On a normal day, LVMH’s factory outside Orléans churns out lavishly coloured bottles of perfume for its Christian Dior brand: gold for J’Adore, deep purple for Poison, and candy pink for Miss Dior.
But in the early hours of Monday morning, something a bit less polished rolled off the production line: the first plastic bottles of hand sanitiser destined to be used by doctors and nurses in Paris hospitals on the front line of the battle against coronavirus.
The project came together at lightning speed, a mere 72 hours after the French government issued a call to industry on Friday to help fill gaps of key medical supplies as the spread of the virus accelerated. It showed how billionaire Bernard Arnault, who built LVMH into a luxury giant and France’s biggest company, can marshal resources quickly and draw upon informal yet powerful networks of influence.
The 71-year-old tycoon greenlighted the effort on Saturday night in a brief text message to LVMH’s general secretary Marc-Antoine Jamet, who had been liaising with health officials and staff internally all day as they raced to get a test batch approved.
It read simply: “Excellent!!”
LVMH is on track to donate 12 tonnes of the hand sanitising gel to the 39 hospitals of the Paris system known as the APHP by the end of this week. It will also ramp up production with two additional production lines soon at the Givenchy factory in l’Oise and another for the Guerlain brand near Chartres.
“LVMH will continue to honour this commitment as long as necessary,” said the company in a statement.
The move came as France entered shutdown on Monday and as cases of coronavirus were doubling every 72 hours, with more than 7,700 people diagnosed and 175 dead as of Wednesday morning. President Emmanuel Macron declared the country “at war”.
How did LVMH, a sprawling conglomerate with 76 companies in its portfolio, manage to do this all so quickly?
One reason is the decisiveness of Arnault. Speaking of his boss, Jamet says: “He bombards you with questions, and then goes off to think. It’s a family-owned company with a guy at the top who makes decisions very quickly.”
Another reason is cosmetics manufacturing is actually a close cousin to pharmacy, and the factory equipment could be quickly repurposed. Sanitising gel requires three main ingredients — purified water, ethanol and glycerin — all of which LVMH already had on hand.
In addition to perfumes, the Dior, Givenchy and Guerlain factories also make liquid soaps and moisturising creams for the brands. Those products are similar in viscosity to hand sanitising gel, so LVMH could use its usual filling machines, plastic bottles and pump dispensers. A tall metal tank at the Dior factory usually used to distill scent could be used to mix the ingredients, and a machine for filling up soap bottles drafted into packaging the gel.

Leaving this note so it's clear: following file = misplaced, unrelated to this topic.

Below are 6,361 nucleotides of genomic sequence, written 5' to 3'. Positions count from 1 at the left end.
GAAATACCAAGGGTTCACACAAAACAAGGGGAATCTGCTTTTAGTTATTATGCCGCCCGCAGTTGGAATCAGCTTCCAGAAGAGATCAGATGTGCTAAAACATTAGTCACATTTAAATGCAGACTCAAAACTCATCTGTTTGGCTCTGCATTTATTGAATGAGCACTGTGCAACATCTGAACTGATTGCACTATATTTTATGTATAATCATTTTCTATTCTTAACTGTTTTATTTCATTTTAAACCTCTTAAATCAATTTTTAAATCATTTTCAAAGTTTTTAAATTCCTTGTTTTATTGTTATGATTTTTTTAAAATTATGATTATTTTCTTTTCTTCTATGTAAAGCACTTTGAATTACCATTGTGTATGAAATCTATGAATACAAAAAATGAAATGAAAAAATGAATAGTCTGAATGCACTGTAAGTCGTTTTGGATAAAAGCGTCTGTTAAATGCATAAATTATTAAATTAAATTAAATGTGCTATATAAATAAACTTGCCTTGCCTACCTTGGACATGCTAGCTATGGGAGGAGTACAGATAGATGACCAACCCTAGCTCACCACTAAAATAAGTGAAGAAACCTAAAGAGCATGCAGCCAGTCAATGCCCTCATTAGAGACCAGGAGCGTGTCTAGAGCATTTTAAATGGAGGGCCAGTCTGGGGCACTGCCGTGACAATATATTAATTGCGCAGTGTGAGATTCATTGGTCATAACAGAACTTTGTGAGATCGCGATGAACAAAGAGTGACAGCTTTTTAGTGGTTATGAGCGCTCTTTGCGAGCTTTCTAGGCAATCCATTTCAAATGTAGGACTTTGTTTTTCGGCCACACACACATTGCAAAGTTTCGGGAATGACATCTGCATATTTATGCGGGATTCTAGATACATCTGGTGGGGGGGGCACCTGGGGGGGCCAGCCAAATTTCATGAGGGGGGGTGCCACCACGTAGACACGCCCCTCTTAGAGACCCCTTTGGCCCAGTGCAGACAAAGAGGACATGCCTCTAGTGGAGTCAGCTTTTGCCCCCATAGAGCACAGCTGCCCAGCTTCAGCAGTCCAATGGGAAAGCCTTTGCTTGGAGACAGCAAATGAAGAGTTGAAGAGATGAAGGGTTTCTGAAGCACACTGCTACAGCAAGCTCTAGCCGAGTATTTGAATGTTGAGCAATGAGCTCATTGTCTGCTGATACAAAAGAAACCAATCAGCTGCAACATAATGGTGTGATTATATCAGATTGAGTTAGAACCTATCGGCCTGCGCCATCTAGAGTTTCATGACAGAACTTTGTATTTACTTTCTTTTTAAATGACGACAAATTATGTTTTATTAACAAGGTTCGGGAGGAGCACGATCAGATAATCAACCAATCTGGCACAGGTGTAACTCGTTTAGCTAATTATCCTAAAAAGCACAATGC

The last thing that helped LVMH move quickly is that in a crisis, France turns out to be a pretty small place. The cliché that the business and political elite cluster in the same Paris arrondissements, attend the same schools and socialise together exists for a reason.
“In the French system, we know all each other,” says Martin Hirsch, a medical doctor and high-ranking civil servant who runs the APHP. “It can be inconvenient in normal times, but it’s great in a crisis.”
LVMH’s Jamet first texted Hirsch last Saturday, offering to help make gel. The two had been friendly for years and first got to know each other from their days in L’École Nationale d’Administration — the elite postgraduate institution. Hirsch was immediately receptive to the idea. Shortages of hand sanitiser had not yet cropped up in the hospitals that he oversaw but he knew that would not last long. “We were not completely safe with the gel stocks and suppliers we had, so we were actually looking into whether we could make it ourselves,” he recalls.
He sent his scientific adviser to the LVMH research facility that evening to check on whether their recipe would pass muster with regulators. The World Health Organization advises using an alcohol-based hand rub against coronavirus as an alternative when soap and water are not available. French regulators had issued guidelines but LVMH’s recipe was slightly different so it had to be tested for efficacy and approved by the health minister.
Again, LVMH’s network went into action. Jamet knew the health minister Olivier Veran from when the two had worked together on an industry charter to stop using runway models with very low body mass index. He called his office, and the ministry soon sent someone over to test the batches.
By 4am on Monday, the workers at the Dior perfume factory were set up and ready to go. The factory director Nicolas Ambolet surveyed his staffers as the production line began to run. “Our whole team is very proud to rise to this challenge together,” he said.
Other French companies have also risen to the occasion, mirroring what happened in China and Italy, which were hit by the outbreak weeks earlier. At the APHP network, BNP Paribas donated 500,000 masks to Paris hospitals, while Renault has loaned out 300 cars for medical personnel to use. L’Oréal said on Wednesday it was also retooling factories from its La Roche-Posay and Garnier brands to make millions of units of hand sanitiser for nursing homes and hospitals.
But corporate philanthropy remains rare in a country dominated by the state, so it sometimes backfires when the billionaires swing into action. Arnault and Kering owner François-Henri Pinault faced criticism from some after they pledged to donate billions to help the reconstruction of Notre-Dame after last year’s fire.
This time around, LVMH’s charity has been well received. On Tuesday night, Romain de Jorna, a worker at Hospital Saint-Louis in Paris tweeted a photo of the bottle of LVMH hand sanitiser: “Thank you . . . The product is magnificent in every sense of the word!”
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